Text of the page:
Subject: Re: history, design, or both?
To: NetBSD Networking Technical Discussion List <>
From: Seth Kurtzberg <>
List: tech-net
Date: 11/04/2001 11:45:53
Hash: SHA1

Rather than change the conf file formats themselves, I'd rather build a small 
parser that generates the required information mapping, as you suggest, 
addresses to devices.  It is possible that you could modify the conf format 
in a backward compatible way, but it isn't clear to me that this is the case. 
 It would be straightforward to run a tool that generates the configuration 
files, and then to run the ipnat and ipf utilitiies based on the generated 
configurations.  If a change is required to rc.conf, then this is obviously 
more difficult; I don't usually change rc.conf, though.

In a twist on this same theme, I had a user replace a broken NIC card with a 
new one from a different manufacturer (not an unusual situation).  Originally 
the box had rtk0 and rtk1; after the board swap, it had rtk0 and fxp0.  This 
meant that another configuration file change was needed, although in this 
case it was a simple name change from ifconfig.rtk1 to ifconfig.fxp0.  
Obviously not a problem for people who understand the configuration of the 
system; but my user wanted to know why the green light wasn't coming on.  (I 
know, but we have to deal with this type of user.)  This case would be easy 
to automate, as there was no longer an rtk1 device and there was a xxx0 
device not referenced in the configuration.  Other cases would be more 
difficult to deal with.

Still, I'd prefer not to change the current configuration method, but to use 
a preprocessor approach.  In addition to the obvious reasons, adding 
indirection to the configuration files would make troubleshooting more 
difficult, especially from a distance.  Hiding physical configuration 
information that is currently available (by parsing the config files in this 
case) would also break some tools that I've written, and very likely other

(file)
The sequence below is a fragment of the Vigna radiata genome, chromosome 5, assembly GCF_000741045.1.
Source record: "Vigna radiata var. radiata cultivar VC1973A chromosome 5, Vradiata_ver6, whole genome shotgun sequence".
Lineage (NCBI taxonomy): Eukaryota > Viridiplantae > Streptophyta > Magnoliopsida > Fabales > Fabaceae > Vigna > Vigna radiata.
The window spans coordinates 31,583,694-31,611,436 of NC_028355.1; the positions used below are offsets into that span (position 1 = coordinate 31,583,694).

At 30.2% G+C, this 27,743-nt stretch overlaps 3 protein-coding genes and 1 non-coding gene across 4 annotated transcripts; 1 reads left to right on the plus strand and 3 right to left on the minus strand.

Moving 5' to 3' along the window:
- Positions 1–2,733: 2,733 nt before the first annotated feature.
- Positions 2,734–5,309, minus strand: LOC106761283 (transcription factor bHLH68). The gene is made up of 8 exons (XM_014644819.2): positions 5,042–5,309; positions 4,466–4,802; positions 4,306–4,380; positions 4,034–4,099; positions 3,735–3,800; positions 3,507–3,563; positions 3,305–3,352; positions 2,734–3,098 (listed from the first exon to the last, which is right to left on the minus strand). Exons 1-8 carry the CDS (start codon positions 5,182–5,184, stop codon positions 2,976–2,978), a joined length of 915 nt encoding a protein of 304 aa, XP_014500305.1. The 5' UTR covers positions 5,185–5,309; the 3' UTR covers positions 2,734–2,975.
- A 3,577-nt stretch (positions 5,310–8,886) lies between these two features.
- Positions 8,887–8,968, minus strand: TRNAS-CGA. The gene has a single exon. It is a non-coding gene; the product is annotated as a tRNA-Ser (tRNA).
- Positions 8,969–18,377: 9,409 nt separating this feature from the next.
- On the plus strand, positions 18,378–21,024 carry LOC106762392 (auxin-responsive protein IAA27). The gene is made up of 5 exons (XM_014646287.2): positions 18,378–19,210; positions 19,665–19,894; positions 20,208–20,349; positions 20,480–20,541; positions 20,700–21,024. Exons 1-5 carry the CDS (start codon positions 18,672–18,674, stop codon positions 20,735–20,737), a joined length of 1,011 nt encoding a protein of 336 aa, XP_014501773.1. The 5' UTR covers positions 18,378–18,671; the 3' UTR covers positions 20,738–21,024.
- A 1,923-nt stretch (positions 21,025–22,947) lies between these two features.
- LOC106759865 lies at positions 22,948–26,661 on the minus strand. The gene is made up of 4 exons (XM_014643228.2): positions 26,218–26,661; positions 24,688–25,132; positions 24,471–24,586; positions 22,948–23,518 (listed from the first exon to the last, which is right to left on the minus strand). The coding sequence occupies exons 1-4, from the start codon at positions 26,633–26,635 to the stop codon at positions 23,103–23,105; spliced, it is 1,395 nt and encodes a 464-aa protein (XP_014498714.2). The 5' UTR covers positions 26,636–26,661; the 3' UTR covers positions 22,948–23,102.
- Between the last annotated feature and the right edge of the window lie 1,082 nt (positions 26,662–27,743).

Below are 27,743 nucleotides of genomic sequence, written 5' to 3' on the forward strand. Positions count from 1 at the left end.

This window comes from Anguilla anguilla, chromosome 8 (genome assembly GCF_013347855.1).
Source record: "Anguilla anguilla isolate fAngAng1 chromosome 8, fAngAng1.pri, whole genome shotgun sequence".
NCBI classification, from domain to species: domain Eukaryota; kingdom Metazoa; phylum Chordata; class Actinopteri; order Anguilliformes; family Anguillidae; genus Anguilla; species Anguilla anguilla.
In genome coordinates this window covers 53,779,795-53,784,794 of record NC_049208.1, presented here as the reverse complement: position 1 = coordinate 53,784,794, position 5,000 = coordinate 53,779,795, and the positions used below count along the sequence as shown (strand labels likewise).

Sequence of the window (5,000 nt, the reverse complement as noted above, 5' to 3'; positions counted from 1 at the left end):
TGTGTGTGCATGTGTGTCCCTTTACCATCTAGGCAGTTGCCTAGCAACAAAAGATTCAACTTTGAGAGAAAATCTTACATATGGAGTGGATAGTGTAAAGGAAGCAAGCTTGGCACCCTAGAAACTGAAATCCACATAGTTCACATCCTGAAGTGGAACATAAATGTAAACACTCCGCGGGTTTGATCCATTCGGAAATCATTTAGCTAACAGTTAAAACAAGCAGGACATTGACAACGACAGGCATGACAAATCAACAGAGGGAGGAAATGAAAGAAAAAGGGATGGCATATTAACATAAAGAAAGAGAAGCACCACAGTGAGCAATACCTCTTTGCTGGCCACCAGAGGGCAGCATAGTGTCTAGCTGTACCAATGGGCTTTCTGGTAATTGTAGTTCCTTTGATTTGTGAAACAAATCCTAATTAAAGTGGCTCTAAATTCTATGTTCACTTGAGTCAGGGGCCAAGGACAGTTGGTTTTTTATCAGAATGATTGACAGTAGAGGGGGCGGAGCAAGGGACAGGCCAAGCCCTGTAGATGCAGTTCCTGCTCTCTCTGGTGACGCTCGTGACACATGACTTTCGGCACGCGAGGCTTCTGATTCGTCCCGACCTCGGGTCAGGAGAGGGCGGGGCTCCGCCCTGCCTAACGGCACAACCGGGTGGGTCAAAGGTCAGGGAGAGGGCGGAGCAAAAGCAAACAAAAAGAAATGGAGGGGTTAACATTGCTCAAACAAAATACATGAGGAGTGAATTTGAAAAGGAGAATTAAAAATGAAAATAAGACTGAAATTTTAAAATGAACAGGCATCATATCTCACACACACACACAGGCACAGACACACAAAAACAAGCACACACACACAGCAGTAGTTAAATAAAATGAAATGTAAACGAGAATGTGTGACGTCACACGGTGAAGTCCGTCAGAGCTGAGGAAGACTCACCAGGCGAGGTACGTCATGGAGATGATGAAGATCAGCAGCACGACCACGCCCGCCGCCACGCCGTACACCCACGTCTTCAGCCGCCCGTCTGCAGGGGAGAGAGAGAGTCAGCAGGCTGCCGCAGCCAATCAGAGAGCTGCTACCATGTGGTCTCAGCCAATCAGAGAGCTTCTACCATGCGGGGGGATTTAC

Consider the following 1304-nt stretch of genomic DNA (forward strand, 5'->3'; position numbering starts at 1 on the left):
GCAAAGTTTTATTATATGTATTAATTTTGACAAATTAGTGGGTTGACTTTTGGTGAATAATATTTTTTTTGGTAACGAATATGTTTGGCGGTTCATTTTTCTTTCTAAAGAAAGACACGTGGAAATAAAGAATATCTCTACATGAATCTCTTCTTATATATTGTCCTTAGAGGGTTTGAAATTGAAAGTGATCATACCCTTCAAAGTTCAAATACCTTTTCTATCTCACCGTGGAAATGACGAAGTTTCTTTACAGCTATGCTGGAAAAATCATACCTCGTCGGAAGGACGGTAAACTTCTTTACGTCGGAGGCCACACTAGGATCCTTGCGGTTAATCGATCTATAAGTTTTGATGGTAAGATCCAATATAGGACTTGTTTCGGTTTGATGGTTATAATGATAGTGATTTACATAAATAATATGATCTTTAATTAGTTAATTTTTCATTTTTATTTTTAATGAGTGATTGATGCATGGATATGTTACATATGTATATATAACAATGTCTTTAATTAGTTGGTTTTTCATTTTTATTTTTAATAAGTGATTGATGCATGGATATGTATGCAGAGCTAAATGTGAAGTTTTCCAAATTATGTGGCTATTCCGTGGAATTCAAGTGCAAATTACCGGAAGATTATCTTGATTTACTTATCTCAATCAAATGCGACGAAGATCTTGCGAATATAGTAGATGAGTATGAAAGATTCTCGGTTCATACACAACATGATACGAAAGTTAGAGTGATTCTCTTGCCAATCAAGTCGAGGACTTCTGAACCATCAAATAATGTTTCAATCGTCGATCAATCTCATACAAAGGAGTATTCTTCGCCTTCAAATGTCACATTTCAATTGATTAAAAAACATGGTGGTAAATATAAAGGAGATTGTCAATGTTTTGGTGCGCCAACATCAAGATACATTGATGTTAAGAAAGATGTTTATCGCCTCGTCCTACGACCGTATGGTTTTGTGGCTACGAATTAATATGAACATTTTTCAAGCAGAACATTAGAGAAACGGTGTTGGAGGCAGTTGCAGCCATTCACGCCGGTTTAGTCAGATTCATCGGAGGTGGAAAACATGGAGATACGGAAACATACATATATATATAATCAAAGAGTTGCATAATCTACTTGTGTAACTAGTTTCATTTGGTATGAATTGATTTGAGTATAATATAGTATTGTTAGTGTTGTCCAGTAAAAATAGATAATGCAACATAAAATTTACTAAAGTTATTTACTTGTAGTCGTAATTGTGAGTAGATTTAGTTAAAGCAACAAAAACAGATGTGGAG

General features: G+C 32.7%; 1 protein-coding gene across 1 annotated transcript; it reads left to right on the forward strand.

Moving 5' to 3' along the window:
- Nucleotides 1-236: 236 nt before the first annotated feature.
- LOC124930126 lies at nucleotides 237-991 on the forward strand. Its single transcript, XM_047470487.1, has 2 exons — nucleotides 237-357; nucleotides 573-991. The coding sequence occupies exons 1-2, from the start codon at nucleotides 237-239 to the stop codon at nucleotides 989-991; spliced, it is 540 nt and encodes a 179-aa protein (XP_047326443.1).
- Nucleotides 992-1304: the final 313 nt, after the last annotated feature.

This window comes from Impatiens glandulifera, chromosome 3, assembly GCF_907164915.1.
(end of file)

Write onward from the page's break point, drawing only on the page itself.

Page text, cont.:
people's tools as well.  In this case, backward compatibility, even if 
achievable, would still cause problems and make tool modifications necessary.

On Sunday 04 November 2001 10:56, you wrote:
> [ On Sunday, November 4, 2001 at 00:20:59 (-0500), Mike Pelley wrote: ]
> > Subject: Re: history, design, or both?
> >
> > There is often more than one file to edit or rename.  On my machine, for
> > instance, there would be three, and it is just a home machine.  In many
> > circumstances it would be advantageous to avoid editing any files
> > (say, in a remote 3rd party data centre).
> Same here.  On my home router, with three physical interfaces and at
> least one virtual interface, the three files to edit are rc.conf,
> ipf.conf, and ipnat.conf
> I'd really like it if I could use some form of indirection in ipf.conf
> to avoid having to muck in it....  Perhaps something along the lines of
> "use the interface with this address".....
> > It would be disconcerting to have higher numbered interfaces slide down
> > when a card is removed (although this parallels hard drives).  Often
> > replacing a defective ethernet card is time-critical, whereas removing
> > an ethernet card rarely is.  I would rather see the shell access
> > required for the less urgent situations.
> This is a problem more related to hardware architecture and how device
> drivers detect and attach to the desired device(s) than how devices are
> named....  If your hardware is capable enough, and if you've wired down
> your devices in your kernel configuration, then your interfaces won't
> renumber when you pull a card or whatever.

- -- 
Seth Kurtzberg
Machine Independent Software
Office:  (480) 661-1849
Fax: (480) 614-8909
pager:  888-605-9296 or email

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